A longitudinal skin incision is made from lower pole patella to the tibial tuberosity. The incision is centered over the patellar ligament.
The patellar ligament can either be split in the middle or retracted after dividing the fascia on either the medial or lateral side. The entry site should be centered over the tibial medullary canal.
The anterior edge of the tibial plateau is identified. The retro-patellar fat pad is released from the tibia and moved posteriorly without opening the knee joint.
The nail entry point, on the lateral view, varies depending on nail design.
The recommendations for the selected nail must be carefully considered. The more proximal the entry point, the less likely it is to create a large anterior tibial defect from reaming.
The nail must clear the patella, but not penetrate the posterior tibial cortex. It is first aimed slightly posteriorly, but then redirected along the medullary canal.
Entry point location
The nail entry point is on the anterior edge of the tibial plateau, missing the menisci, and centered over the medullary canal on the AP view.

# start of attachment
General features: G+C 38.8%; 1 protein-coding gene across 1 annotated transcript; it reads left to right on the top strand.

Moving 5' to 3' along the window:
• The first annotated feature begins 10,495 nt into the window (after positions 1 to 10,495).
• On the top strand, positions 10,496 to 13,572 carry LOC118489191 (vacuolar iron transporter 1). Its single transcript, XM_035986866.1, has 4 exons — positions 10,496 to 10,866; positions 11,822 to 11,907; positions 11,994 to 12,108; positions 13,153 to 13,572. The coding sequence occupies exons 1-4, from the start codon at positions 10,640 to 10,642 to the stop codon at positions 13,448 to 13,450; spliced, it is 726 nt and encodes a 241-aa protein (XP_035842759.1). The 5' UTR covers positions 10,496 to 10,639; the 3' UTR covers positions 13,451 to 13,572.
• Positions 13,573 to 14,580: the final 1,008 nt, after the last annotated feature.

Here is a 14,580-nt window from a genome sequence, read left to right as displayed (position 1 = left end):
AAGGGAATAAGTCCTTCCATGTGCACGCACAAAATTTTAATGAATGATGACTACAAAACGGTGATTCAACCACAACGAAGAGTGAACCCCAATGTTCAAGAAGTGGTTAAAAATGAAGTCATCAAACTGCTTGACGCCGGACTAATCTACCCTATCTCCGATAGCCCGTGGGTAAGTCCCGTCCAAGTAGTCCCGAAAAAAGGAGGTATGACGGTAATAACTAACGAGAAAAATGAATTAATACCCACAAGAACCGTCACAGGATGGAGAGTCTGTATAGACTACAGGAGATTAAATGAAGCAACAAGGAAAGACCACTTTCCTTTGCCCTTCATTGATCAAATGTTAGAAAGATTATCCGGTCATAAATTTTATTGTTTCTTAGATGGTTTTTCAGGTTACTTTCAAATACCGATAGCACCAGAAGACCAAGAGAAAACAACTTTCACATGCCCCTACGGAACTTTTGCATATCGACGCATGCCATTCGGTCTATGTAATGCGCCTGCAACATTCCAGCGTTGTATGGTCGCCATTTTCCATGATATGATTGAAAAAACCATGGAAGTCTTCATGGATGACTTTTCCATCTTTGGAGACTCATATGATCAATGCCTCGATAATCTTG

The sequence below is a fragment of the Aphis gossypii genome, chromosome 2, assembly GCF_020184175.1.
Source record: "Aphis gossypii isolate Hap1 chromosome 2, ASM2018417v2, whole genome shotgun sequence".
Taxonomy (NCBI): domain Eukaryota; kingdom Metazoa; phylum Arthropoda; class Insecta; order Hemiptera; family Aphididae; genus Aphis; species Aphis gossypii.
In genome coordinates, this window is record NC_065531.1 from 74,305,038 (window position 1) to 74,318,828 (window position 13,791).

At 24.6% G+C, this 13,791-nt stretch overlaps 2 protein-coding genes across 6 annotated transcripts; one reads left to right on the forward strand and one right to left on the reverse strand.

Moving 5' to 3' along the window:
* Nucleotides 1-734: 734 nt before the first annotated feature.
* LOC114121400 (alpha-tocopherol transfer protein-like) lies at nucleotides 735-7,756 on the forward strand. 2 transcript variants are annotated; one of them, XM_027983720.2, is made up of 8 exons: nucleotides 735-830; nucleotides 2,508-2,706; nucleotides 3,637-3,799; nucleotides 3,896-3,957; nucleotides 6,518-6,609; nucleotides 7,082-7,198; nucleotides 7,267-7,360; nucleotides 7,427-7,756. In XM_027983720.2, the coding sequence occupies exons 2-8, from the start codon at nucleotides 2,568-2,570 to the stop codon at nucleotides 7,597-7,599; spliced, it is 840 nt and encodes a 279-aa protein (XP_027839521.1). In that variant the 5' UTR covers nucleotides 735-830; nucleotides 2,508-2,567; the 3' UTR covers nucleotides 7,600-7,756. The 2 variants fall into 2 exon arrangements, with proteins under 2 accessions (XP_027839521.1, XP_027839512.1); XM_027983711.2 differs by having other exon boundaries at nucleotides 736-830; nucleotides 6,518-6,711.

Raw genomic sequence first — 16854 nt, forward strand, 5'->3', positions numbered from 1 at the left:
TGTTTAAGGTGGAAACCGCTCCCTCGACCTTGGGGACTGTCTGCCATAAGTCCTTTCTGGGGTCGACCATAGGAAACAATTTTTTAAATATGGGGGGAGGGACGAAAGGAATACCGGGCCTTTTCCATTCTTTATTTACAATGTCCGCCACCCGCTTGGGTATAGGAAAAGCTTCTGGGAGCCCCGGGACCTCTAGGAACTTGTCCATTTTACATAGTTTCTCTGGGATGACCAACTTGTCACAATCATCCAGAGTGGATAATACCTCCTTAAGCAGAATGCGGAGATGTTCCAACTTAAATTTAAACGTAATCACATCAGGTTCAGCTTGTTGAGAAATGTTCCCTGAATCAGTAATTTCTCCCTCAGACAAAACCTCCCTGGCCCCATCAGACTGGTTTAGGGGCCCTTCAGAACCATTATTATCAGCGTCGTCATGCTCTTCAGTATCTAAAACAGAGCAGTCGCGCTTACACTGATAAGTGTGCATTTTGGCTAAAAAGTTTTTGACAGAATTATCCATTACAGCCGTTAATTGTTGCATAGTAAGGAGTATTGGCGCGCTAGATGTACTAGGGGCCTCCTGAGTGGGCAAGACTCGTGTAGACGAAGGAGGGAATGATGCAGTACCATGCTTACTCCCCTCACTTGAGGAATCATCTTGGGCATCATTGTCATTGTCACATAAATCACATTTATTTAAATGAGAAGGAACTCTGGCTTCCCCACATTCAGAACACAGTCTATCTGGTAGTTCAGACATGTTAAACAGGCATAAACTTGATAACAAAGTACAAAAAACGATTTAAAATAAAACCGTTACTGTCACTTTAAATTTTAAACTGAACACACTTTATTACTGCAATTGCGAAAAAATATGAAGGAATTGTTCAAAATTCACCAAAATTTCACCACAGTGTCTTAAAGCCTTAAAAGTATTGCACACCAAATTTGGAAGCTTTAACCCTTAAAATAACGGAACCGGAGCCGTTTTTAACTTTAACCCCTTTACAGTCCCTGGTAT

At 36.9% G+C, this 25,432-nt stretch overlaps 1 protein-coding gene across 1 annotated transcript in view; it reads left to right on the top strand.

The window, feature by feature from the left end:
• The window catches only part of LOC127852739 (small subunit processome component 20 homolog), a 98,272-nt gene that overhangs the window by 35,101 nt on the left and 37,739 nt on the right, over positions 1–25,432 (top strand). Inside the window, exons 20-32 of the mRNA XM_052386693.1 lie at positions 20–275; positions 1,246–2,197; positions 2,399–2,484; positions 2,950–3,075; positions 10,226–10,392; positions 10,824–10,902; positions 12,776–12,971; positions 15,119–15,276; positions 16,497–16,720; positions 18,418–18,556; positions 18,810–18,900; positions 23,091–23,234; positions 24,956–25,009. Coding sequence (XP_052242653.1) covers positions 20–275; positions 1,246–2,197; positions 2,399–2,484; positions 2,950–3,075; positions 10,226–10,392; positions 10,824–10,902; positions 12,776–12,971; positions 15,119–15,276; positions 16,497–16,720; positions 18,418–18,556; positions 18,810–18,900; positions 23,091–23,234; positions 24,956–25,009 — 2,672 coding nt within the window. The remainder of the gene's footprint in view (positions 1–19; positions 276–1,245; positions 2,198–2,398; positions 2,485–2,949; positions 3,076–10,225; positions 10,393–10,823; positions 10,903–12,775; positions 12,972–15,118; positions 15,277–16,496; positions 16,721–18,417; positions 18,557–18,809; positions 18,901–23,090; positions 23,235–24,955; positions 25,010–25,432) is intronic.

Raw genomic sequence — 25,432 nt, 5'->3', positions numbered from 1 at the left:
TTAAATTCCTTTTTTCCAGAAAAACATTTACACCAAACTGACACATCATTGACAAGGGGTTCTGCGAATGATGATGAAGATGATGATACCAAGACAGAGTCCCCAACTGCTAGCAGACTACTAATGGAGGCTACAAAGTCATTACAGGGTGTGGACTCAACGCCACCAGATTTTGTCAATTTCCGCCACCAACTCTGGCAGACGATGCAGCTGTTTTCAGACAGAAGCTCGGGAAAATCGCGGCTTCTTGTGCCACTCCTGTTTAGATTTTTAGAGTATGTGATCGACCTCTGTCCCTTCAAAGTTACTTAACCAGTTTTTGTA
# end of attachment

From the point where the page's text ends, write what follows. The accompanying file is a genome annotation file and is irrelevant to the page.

Entry site fluoroscopy
The entry site is just medial to the lateral tibial spine on the AP fluoroscopic view.
Different instruments are available for opening the cortex. A cannulated drill or cannulated cutting instrument can be inserted over a guide wire or pin. Alternatively, a curved entry site awl may be used, according to the surgeon’s preference. Initial placement of a guide pin allows radiographic confirmation before entering the bone.
Insertion of centering pin
(For cannulated cutter) A 4 mm centering pin (Steinmann pin) is inserted and passed distally, angled 15° in the sagittal plane to the axis of the tibial shaft, into the proximal aspect of the medullary canal. In the coronal plane, the pin is inserted in line with the axis of the tibia shaft.
Placement should be verified under image intensification in both planes.
Opening the medullary canal with a cutter
A cannulated cutter is inserted over the centering pin. The cutter is manually advanced rotating it to remove a core of cancellous bone until the canal is entered. The protection sleeve may be used to prevent damage of the patellar tendon.
Alternative: Opening the medullary canal with an awl
The sharp tip of the awl is pressed into the cortex at the entry site, aiming posteriorly, and advancing it, turning the awl back and forth. The awl should stay posterior to the anterior cortex, and in the midline aiming down the medullary canal on the AP view. The awl is gradually rotated to align it with the center of the canal on the lateral view.
The shaft of the awl should finish parallel to the anterior cortex of the tibia.
The patellar tendon is protected with a retractor.